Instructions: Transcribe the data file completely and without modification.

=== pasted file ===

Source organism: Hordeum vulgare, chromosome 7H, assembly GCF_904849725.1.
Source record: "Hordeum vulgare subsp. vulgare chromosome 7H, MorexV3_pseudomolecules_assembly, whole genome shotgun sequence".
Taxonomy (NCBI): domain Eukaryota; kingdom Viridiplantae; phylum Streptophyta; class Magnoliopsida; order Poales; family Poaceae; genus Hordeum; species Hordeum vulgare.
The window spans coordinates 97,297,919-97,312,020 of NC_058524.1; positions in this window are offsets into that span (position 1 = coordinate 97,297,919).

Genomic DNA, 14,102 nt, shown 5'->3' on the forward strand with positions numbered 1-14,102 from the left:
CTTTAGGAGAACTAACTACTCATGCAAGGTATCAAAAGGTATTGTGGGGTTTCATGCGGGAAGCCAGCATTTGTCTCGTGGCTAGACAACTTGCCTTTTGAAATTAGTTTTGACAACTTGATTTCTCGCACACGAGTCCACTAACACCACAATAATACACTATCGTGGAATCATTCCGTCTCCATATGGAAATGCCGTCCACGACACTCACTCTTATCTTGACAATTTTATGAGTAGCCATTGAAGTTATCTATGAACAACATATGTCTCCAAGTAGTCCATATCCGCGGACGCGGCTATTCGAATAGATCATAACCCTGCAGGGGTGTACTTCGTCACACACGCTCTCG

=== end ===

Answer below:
Source organism: Hordeum vulgare, chromosome 7H, assembly GCF_904849725.1.
Source record: "Hordeum vulgare subsp. vulgare chromosome 7H, MorexV3_pseudomolecules_assembly, whole genome shotgun sequence".
Taxonomy (NCBI): domain Eukaryota; kingdom Viridiplantae; phylum Streptophyta; class Magnoliopsida; order Poales; family Poaceae; genus Hordeum; species Hordeum vulgare.
The window spans coordinates 97,297,919-97,312,020 of NC_058524.1; positions in this window are offsets into that span (position 1 = coordinate 97,297,919).

Genomic DNA, 14,102 nt, shown 5'->3' on the forward strand with positions numbered 1-14,102 from the left:
CTTTAGGAGAACTAACTACTCATGCAAGGTATCAAAAGGTATTGTGGGGTTTCATGCGGGAAGCCAGCATTTGTCTCGTGGCTAGACAACTTGCCTTTTGAAATTAGTTTTGACAACTTGATTTCTCGCACACGAGTCCACTAACACCACAATAATACACTATCGTGGAATCATTCCGTCTCCATATGGAAATGCCGTCCACGACACTCACTCTTATCTTGACAATTTTATGAGTAGCCATTGAAGTTATCTATGAACAACATATGTCTCCAAGTAGTCCATATCCGCGGACGCGGCTATTCGAATAGATCATAACCCTGCAGGGGTGTACTTCGTCACACACGCTCTCG